Nigeria’s unemployment rate rose from 27.1 per cent in the second quarter of 2020 to 33.3 per cent in the fourth quarter of 2020, latest figures from the National Bureau of Statistics showed on Monday.
The NBS stated in its report on ‘Labour force Statistics: Unemployment and underemployment report- Abridged labour force survey under COVID-19 (Q4, 2020) that this translated to 23.19 million unemployed people.
Part of the report read, “During the reference period, the computed national unemployment rate rose from 27.1 per cent in Q2, 2020 to 33.3 per cent in Q4, 2020, while the underemployment rate decreased from 28.6 per cent to 22.8 per cent.
“A combination of both the unemployment and underemployment rate for the reference period gave a figure of 56.1 per cent.
“This means that 33.3 per cent of the labour force in Nigeria or 23,187,389 persons either did nothing or worked for less than 20 hours a week, making them unemployed by our definition in Nigeria.
“This is an additional 1,422,772 persons from the number in that category in Q2, 2020.
“Using the international definition of unemployment, the rate was computed to be 17.5 per cent.”
The NBS report said that unemployment rate was highest for persons in the labour force between the ages of 15-24 with 53.4 per cent and 25-34 with 37.0 per cent, which represents the youth population in Nigeria.
It also noted that unemployment and underemployment was higher for women than men in the fourth quarter of 2020.
The report said, “Female unemployment was highest among the genders with 35.2 per cent while male was 31.8 per cent during the reference period.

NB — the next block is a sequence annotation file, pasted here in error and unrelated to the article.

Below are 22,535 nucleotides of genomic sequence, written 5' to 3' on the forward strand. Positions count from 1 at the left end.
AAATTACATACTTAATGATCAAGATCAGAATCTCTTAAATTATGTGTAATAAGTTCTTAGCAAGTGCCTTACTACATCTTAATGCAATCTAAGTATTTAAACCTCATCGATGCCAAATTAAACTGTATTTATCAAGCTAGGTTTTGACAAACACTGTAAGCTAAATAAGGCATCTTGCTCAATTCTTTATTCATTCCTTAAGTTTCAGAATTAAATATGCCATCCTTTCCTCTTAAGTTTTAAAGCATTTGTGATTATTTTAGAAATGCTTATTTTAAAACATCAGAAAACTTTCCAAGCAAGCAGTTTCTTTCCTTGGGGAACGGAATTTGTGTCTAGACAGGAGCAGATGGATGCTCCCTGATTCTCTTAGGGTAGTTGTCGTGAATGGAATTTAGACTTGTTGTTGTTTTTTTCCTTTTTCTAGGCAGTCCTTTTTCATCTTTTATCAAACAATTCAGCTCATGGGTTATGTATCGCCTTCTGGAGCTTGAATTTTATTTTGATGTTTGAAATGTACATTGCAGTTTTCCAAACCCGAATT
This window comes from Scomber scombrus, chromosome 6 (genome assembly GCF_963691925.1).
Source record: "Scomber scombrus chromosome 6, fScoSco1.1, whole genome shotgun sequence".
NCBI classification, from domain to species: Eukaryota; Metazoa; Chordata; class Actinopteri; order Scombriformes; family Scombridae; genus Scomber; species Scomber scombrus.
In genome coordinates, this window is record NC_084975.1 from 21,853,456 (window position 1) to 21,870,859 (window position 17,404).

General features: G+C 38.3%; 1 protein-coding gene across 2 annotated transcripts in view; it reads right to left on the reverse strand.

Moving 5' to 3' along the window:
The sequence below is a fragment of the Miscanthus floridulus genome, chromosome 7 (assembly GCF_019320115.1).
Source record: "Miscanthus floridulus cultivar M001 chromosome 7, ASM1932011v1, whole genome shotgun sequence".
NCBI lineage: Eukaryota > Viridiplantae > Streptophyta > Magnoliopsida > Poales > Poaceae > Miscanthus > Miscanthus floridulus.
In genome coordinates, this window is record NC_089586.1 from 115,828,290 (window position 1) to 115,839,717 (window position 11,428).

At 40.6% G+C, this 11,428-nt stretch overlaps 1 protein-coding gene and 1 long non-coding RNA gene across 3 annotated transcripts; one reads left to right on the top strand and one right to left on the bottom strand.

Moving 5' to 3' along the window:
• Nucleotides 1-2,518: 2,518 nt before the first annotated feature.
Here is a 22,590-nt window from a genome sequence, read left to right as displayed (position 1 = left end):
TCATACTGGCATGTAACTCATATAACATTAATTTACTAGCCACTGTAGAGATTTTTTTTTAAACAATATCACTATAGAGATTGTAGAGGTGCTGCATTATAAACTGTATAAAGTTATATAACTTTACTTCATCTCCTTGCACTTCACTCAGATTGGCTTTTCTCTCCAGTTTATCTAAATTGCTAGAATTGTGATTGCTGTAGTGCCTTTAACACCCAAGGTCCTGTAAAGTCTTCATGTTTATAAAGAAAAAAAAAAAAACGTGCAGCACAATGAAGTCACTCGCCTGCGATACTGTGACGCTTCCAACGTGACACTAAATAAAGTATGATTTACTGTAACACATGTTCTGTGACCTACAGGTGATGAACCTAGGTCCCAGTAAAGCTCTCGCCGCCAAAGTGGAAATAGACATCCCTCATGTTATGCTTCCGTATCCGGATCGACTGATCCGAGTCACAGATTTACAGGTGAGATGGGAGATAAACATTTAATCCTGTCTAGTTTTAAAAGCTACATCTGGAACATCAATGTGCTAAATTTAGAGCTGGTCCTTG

“A similar case was recorded for underemployment, 24.2 per cent was reported for females, while males reported an under-employment rate of 21.8 per cent.”
In the case of unemployment by state, Imo State recorded the highest rate of unemployment with 56.64 per cent.
This was followed by Adamawa with 54.89 per cent and Cross Rivers State with 53.65 per cent.
The states with the lowest rates were Osun, Benue and Zamfara States with 11.65 per cent, 11.98 per cent and 12.99 per cent respectively.
When considered by educational status, those reporting A ‘levels as their highest qualification had the highest rate of unemployment with 50.7 per cent, followed by those with first degree/HND at 40.1 per cent.
Those with Doctorate degrees as their highest qualifications reported the lowest rate of unemployment, 16.9 per cent during the reference period. The unemployment rate among rural dwellers was 34.5 per cent, while urban dwellers reported a rate of 31.3 per cent.
In the case of underemployment, rural dwellers reported a rate of 26.9 per cent, while the rate among urban dwellers was 16.2 per cent.